- Bookbird 1957-1962—The Beginnings of the First International Journal for Children's Literature
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Fall 1956: A member of the board of directors of the Rockefeller Foundation came to visit Jella Lepman in Munich. He told the sixty-five-year-old founder of the International Youth Library and of the International Board of Books for Young People about a world-wide project for developing countries, initiated and financed by UNESCO, the Rockefeller Foundation, and other American foundations. The aim was to support the developing countries in Africa, Asia, and Latin America in their modernization and industrialization efforts in the areas of economics, politics, and culture. Could Jella Lepman have imagined participating in this project and incorporating children's literature? Lepman did not hesitate. The temptation to spread the word about the power of children's literature to promote international understanding and peace further around the world was far too great. In her autobiography, A Bridge of Children's Books, Lepman remembers: "This would be a unique opportunity to spread the idea of international understanding through children's books to countries that were just coming into their own. Once more, fate was knocking at my door." Back then, no one would have guessed that this memorable meeting would mark the beginning of the journal Bookbird.
Fate had knocked at Jella Lepman's door before, in 1945, when the US military administration asked the German-Jewish émigré and journalist to leave her British exile and to return to Germany as Special Adviser for Women's and Youth Affairs. Lepman, born in Stuttgart in 1891 and raised in an upper middle-class family with a manufacturing [End Page 75] business, had been active as a journalist and politician for many years in her home town. In 1936, she was forced to flee the Nazis and subsequently settled in London and only reluctantly returned to Germany a few months after the war had ended in Europe. Following a tour of the destroyed country, she came to the conclusion that children's books from around the world should be collected and dispatched as "peace ambassadors" to a world exhausted by war. Children's books were to build a bridge between peoples and transmit values such as tolerance, respect of the other, and curiosity for the unknown. It is this visionary conviction that inspired the many projects which Jella Lepman successfully completed with admirable determination over the subsequent years.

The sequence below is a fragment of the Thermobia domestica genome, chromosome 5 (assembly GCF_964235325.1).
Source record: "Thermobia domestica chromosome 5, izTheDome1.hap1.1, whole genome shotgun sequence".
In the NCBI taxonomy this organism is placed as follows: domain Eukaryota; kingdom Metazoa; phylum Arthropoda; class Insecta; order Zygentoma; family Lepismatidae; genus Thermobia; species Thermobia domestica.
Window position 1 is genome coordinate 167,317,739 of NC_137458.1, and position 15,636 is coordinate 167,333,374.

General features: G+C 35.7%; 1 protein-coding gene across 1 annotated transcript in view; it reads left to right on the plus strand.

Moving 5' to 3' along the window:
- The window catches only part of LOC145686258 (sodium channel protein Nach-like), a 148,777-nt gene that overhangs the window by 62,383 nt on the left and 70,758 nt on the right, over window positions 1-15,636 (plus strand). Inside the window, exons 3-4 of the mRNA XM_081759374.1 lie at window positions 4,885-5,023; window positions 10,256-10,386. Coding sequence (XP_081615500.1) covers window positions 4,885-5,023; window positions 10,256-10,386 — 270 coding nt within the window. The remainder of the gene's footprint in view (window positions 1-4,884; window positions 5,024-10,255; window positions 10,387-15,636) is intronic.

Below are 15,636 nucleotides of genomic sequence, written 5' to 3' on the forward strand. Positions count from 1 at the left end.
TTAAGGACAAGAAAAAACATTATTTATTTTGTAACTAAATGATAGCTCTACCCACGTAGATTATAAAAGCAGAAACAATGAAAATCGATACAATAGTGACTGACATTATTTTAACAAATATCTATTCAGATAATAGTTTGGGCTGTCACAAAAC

In the spring of 1946, Munich hosted its first international post-war exhibition, organized by Lepman and featuring four thousand children's books from fourteen countries. In September 1949, the International Youth Library opened its doors to a young public hungry for books and soon became a center for the collection and promotion of children's literature from around the world—a place for exchange, encounter, and discussion. Jella Lepman, founder and director of this institution, organized a meeting in November 1951 under the title "International Understanding through Children's Books," bringing together more than two hundred scholars, educators, authors, publishers, journalists, booksellers, and librarians from many countries. This international meeting was also a pioneering event. Despite clashes of opinion, it publically demonstrated for the first time the power of international cooperation for the promotion of children's literature within the utopian context of world peace. It also brought together like-minded people who, under the leadership of Jella Lepman, decided to found an international curatorial board for children's books, which was officially founded in 1953 in Zurich as the International Board on Books for Young People (IBBY).
Within a few years, Lepman initiated projects and initiatives that paved the way for the internationalization, social valorization, and modernization of children's literature. Since her term as director of the International Youth Library came to an end in 1957, the invitation of the Rockefeller Foundation to set up a special program for the promotion of children's literature in Asia, Africa, and Latin America was very welcome. Lepman was eager to put her personal connections and her long experience in international networking to use in this new project and to spread her vision...